Virtual School Meanderings

April 25, 2022

AERA 2022 – Online Teaching in K–12 Education: A Systematic Review

The twenty-fifth of the K-12 Online Learning sessions from the 2022 annual meeting of the American Educational Research Association that I am blogging is:

Online Teaching in K–12 Education: A Systematic Review

  • In Event: Supporting K–12 Teaching and Learning With Online Resources and Tools

Mon, April 25, 8:00 to 9:30am PDT (8:00 to 9:30am PDT), SIG Virtual Rooms, SIG-Online Teaching and Learning Virtual Paper Session Room

Abstract

This study was a systematic review of literature regarding K-12 online teaching and learning was therefore conducted to begin to fill this gap and to inform the work of policy makers, researchers, teacher educators, teachers, and administrators as they negotiate the changing role of online instruction in our nation’s educational systems. The review revealed a set of contextual conditions that are foundational to student learning in K-12 online settings. The literature also pointed to seven pillars of instructional practice that support student learning in these settings (evidence-based course organization and design, connected learners, accessibility, supportive learning environment, individualization, active learning, and real-time assessment).

Authors

  • Carla C. Johnson, North Carolina State University
  • Janet Walton, North Carolina State University
  • Jennifer Brammer Elliott, North Carolina State University
  • Lacey Jean Strickler Eppard, University of Toledo

Which was part of this larger session:

Supporting K–12 Teaching and Learning With Online Resources and Tools

Mon, April 25, 8:00 to 9:30am PDT (8:00 to 9:30am PDT), SIG Virtual Rooms, SIG-Online Teaching and Learning Virtual Paper Session RoomSession Type: Paper Session

Abstract

Preparation and support for K-12 teaching with online resources and tools is a growing area of interest. Supporting K-12 learners is also garnering increasing interest. This session will feature research research about K-12 online teaching and learning. Presentations feature international work as well as work from the United States.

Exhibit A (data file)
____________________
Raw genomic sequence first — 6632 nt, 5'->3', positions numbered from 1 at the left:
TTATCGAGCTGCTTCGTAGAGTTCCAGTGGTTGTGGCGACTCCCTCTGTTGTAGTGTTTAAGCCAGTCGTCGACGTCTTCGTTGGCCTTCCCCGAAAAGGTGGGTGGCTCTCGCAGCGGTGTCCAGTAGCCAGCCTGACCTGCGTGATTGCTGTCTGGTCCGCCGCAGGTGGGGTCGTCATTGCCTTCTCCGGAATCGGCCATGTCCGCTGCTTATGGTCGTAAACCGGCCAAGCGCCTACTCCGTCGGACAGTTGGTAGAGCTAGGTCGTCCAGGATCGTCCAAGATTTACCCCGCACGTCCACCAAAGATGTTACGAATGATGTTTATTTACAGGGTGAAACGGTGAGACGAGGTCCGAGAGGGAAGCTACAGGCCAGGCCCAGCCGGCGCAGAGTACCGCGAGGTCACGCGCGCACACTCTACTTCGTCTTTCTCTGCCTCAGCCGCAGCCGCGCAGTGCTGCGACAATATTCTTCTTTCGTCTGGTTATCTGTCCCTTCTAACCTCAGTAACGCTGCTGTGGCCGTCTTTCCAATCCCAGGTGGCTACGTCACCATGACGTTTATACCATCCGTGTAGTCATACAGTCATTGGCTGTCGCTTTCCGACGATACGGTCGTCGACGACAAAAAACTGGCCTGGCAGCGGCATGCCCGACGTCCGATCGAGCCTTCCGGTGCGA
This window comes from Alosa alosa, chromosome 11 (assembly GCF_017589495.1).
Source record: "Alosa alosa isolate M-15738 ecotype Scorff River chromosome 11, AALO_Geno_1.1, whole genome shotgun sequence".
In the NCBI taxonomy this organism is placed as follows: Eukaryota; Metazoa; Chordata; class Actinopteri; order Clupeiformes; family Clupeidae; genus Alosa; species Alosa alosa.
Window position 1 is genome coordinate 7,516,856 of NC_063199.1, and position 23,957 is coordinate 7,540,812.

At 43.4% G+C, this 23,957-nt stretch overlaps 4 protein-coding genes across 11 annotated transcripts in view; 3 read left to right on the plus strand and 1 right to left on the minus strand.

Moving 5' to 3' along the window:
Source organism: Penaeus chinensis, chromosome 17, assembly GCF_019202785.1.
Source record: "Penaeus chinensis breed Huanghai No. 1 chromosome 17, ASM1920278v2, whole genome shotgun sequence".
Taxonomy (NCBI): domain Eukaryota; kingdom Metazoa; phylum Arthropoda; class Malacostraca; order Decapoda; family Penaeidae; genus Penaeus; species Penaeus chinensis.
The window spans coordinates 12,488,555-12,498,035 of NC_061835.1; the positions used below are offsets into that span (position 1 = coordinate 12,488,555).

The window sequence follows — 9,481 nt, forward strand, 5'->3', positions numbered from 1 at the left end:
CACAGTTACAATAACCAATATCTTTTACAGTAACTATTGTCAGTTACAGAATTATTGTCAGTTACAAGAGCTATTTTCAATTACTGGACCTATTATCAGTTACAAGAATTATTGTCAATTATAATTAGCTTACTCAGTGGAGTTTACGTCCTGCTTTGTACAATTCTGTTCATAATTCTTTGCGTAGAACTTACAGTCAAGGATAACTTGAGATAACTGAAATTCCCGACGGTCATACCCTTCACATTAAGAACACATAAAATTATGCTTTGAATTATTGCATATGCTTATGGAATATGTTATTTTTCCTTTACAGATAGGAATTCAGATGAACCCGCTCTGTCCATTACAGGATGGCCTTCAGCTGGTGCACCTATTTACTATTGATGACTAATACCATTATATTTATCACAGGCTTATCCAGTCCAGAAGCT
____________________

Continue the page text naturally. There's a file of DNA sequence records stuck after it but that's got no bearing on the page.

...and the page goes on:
Sub Unit

  • SIG-Online Teaching and Learning

Chair

  • Jacqueline Zweig, Education Development Center, Inc.

Papers

  • Online Teaching in K–12 Education: A Systematic Review – Carla C. Johnson, North Carolina State University; Janet Walton, North Carolina State University; Jennifer Brammer Elliott, North Carolina State University; Lacey Jean Strickler Eppard, University of Toledo
  • Timing of Enrollment and Online Course Completion – Jacqueline Zweig, Education Development Center, Inc.; Erin Stafford, Education Development Center, Inc.
  • A Novel Adoption of Two Online Teaching Self-Evaluation Instruments Among a Public Pre-K–12 Teacher Sample – Virginia Byrne, Morgan State University; Diane Jass Ketelhut, University of Maryland – College Park
  • Factors Influencing Chinese K–12 Teachers’ Intention to Teach Online During the Pandemic – Yu Qing, East China Normal University
  • Homeschooling in Norway During the COVID-19 Pandemic: Unequal Opportunities and Little Digital Innovation – Cecilie Pedersen Dalland, OsloMet – Oslo Metropolitan University; Marte Blikstad-Balas, University of Oslo; Kirsti Klette, University of Oslo; Astrid Roe, University of Oslo

Discussant

  • Mary F. Rice, The University of New Mexico

This study was a IES-funded literature review that looked at what were the best practices for K-12 online teaching, which the presenters situated in light of the pandemic (without really making any distinction between online learning and remote learning).  The presenters used terms such as online, distance, virtual, cyber, and remote (emphasis added by me).  The search yielded 328 articles.

Based on their review of those 328 articles, they developed the framework below.

In terms of their two specific research questions, the presenters provided the following results.

These findings resulted in the following implications.

With respect to that third item, I have often said before how much literature is enough before we stop referring to our literature as scarce?  There is always room for more research, I mean there is still much to learn about direct instruction in the classroom which has been around for hundreds of years or Socratic questioning which has been around for thousands of years.  And other than heeding the warnings of a small group of researchers that suggested this might be something to focus on online learning as a way to address disruptions in the system, what exactly could have been done to prepare the education system for a complete shutdown for months and continued disruption for years – particularly when the political dynamic had everything from this being armageddon to this was just cold and flu season?

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